Roger Knights sent me this post. I think it's an interesting idea, though I'm not sure I'm sold on it. Here it is:
Almost five years ago MP said (see below) that he was going to refer to professional skeptics (or "card-carrying skeptics") as "debunkers," because that word conveys their dismissive mission, while not being insulting like "scoffer" or "cynic." But that word still conveys a lot of disdain when our side uses it. I think we should reserve it for use in our angrier moments, and select a more neutral term for cool-blooded mentions such as were made in the recent "Monsters of Florence" thread.
That word, I suggest, is "Skeptics"--i.e., "skeptics" capitalized. It is polite, but everyone will intuitively grasp its subtext: that they are capital-S skeptics. IOW, that they are overdoing it.
I suggest that MP add a guideline to a masthead above each thread recommending this spelling.
[Excerpt from this post:]
Too many of the so-called skeptics–I mean professional skeptics, not laypeople–operate like defense attorneys who are determined to muddy the waters, confuse the jury, exploit technicalities, and game the system in order to win debating points at the expense of the truth. Their approach all too often consists of tendentious hairsplitting and obvious logical fallacies, like personal attacks, question-begging, and appeals to emotion.
As many people have pointed out, the term skeptic is not really appropriate for people who operate this way. Skepticism implies neutrality, a willingness to look at the evidence without prejudice and follow it wherever it may lead. A great many of the self-styled skeptics clearly have an agenda, usually rooted in materialism and secular humanism, and have made up their minds long before they began their “investigations,” which consist mainly of cherry picking the weakest examples or focusing on a few dubious details in an otherwise impeccable case. Like the defense team in the O.J. Simpson murder trial, they subject each drop of blood to endless analysis and speculation, creating a climate of doubt and a fog of confusion, without troubling to notice that there is a trail of blood leading directly from the murder victims to the suspect's car and from the suspect's car to his house. They pick apart each leaf on the branch of a particular tree, but never acknowledge the forest.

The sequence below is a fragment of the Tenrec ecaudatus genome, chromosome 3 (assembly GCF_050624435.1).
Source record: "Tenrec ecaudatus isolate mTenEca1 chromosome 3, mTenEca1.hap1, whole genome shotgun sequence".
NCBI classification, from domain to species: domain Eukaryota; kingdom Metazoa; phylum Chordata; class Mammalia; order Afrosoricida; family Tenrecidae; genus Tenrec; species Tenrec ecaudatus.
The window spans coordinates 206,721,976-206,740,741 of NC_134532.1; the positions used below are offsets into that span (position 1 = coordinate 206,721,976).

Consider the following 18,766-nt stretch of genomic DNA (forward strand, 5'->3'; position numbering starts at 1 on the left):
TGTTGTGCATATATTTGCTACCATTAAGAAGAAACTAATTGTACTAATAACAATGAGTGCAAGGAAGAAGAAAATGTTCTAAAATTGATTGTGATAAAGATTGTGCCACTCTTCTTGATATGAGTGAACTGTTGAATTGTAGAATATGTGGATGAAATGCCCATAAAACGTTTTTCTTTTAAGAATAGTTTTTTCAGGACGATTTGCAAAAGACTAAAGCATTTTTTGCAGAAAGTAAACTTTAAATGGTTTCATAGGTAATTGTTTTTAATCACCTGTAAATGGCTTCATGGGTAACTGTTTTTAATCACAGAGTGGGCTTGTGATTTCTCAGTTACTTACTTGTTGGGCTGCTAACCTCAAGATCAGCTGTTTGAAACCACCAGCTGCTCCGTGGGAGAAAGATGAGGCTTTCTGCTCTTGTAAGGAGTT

Though I've called them skeptics in the past, I think from now on I will call them debunkers. The word debunker is neutral, not insulting like other some options (denier, scoffer, etc.). The so-called skeptics themselves often describe themselves as engaged in debunking, so they can't reasonably object to the term. But unlike the word skeptic, the word debunker suggests an agenda; it suggests that the person is actively seeking to invalidate a certain claim. And this is true of most of the so-called skeptics most of the time.
I might add that debunkers are not always wrong. Far from it. Some of the cases really are weak and deserve criticism. I've played the role of debunker myself, particularly in regard to some (though not all) claims of materialization mediumship. Debunking can be a perfectly legitimate and useful activity, but it is an activity dictated by an agenda, and the word captures this connotation in a way that the word skeptic does not.